Still, this approach can help us move beyond being the willing victim. Once we accept responsibility we can focus on our desired responses to the complex people and situations we encounter.
The other day I was hiking in a nearby wooded area. I frequent these trails many times each week. On this particular day, an off leash pit-bull came running out of nowhere towards my dog and me. The pit-bull grabbed a hold of my dog’s neck and I stood by screaming helplessly.
Eventually the pit-bull’s owner was able to pull her dog off of mine. I was angry. I felt victimized by the completely unprovoked attack. I checked my dog and thankfully discovered no puncture wounds. The pit-bull and owner hiked down the trail and I decided to continue up the mountain.
As I walked, I replayed the incident in my mind. As the shock and anger subsided I realized that I needed to be better prepared. This was not the first time I had encountered dogs off leash. This time it could have been a fight to the death. What could I do to avoid this in the future?
I went back to the “scene of the crime” and re-wrote the final lines. This is an exercise I often have my clients do as they process their workplace suffering.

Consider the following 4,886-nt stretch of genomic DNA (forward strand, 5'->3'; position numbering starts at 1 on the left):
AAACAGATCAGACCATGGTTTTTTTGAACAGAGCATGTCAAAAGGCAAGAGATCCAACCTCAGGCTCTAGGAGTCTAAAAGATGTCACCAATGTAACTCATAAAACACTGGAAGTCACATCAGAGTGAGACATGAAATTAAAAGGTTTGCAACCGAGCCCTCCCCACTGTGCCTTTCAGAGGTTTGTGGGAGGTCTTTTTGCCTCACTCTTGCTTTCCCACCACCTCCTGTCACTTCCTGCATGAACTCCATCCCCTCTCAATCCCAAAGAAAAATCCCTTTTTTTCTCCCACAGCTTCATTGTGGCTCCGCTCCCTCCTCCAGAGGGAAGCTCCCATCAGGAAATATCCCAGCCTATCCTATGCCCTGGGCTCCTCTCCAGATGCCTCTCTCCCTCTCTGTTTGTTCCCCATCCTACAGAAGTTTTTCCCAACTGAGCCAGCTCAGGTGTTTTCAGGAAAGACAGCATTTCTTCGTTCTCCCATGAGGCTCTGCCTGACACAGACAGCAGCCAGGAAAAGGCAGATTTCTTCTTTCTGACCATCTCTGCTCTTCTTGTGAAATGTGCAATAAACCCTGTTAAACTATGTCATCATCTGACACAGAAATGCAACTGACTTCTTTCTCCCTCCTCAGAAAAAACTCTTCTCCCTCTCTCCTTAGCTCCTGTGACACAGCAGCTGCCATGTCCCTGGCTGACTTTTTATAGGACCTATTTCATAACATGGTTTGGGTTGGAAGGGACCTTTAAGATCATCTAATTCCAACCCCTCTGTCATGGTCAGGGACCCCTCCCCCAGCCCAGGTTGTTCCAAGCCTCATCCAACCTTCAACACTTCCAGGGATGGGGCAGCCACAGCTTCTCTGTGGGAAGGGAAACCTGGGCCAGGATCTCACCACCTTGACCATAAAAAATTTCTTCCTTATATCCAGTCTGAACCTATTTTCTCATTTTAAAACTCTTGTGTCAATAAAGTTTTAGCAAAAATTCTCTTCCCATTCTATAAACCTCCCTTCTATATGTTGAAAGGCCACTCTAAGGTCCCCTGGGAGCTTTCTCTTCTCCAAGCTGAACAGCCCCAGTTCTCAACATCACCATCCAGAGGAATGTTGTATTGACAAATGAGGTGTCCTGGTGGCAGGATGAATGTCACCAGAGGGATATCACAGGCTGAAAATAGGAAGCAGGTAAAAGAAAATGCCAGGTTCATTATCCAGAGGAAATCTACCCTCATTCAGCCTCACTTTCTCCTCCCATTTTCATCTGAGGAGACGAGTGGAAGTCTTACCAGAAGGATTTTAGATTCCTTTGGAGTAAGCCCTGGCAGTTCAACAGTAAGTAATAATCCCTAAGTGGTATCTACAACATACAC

In the case of the pit-bull encounter, I envisioned a can of pepper spray attached to my belt. As the dog ran towards me, I aimed and fired. The spray landed right in the dog’s face. The pit-bull immediately stopped in its tracks to shake off the poison. The owner got to her dog and attached the leash. I had a sturdy walking stick in case the dog continued towards me but I did not have to use it. The pepper spray did the trick.
As I reimagined this version of the encounter over and over in my mind, I felt strong and protected. I felt responsible to my dog as well as to myself. Rather than feeling like a victim, I felt empowered to handle future incidents. Fear and anger were replaced by a sense of calm assurance. I was not preoccupied by what I thought someone else should do. I was keenly focused inward on how I wanted to behave.
Granted, there are dangers and risks that I may encounter for which a can of pepper spray and a stick are simply no match. There is no way to completely protect ourselves from all predators in the woods or in the workplace. Still, I can be more mindful of my surroundings, more self-aware, and more prepared for situations. I can be strong and powerful and stand my ground. And, I can always choose my response.
One thing I know for sure is that eventually, if we allow it to be so, the most painful of experiences can lead to personal growth. The more difficult the challenge, the more likely it is that we can experience true transformation.
I could write for hours and hours about this topic. Maybe a book will be born. In the meantime, I will end with this quote:
“Between stimulus and response, there is a space. In that space is our power to choose a response. In our response lies our growth and our freedom.” Victor Frankl
P.S. Pepper spray is not intended for use on horrible bosses or workplace bullies!